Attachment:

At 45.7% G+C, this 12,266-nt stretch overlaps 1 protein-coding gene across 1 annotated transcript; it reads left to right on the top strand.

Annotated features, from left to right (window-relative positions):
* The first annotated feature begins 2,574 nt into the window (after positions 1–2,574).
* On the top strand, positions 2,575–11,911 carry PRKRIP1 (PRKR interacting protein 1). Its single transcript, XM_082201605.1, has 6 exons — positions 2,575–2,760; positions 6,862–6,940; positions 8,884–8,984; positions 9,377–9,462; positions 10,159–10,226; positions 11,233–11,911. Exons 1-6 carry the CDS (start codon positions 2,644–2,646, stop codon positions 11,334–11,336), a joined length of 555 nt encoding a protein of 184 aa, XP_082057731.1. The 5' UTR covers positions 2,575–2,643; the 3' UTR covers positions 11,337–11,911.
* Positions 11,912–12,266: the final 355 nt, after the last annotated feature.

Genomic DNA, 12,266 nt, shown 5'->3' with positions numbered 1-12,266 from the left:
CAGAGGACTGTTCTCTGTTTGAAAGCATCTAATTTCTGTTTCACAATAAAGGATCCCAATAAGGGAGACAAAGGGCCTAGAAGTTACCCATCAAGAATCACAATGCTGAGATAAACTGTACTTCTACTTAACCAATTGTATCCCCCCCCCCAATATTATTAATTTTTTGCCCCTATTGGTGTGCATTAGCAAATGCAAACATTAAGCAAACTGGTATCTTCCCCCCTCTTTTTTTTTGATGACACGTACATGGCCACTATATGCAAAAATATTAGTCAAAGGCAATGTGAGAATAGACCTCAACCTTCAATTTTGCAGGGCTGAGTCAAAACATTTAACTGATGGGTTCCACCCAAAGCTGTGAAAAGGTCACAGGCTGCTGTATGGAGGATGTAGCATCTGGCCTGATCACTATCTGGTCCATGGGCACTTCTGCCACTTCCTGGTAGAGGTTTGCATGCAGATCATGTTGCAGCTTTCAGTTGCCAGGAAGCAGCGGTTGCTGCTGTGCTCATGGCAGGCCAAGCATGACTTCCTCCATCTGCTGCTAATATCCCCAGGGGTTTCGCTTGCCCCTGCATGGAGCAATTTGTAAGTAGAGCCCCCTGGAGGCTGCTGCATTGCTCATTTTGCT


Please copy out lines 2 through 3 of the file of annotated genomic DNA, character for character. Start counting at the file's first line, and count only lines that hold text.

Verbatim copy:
Annotated features, from left to right (window-relative positions):
* The first annotated feature begins 2,574 nt into the window (after positions 1–2,574).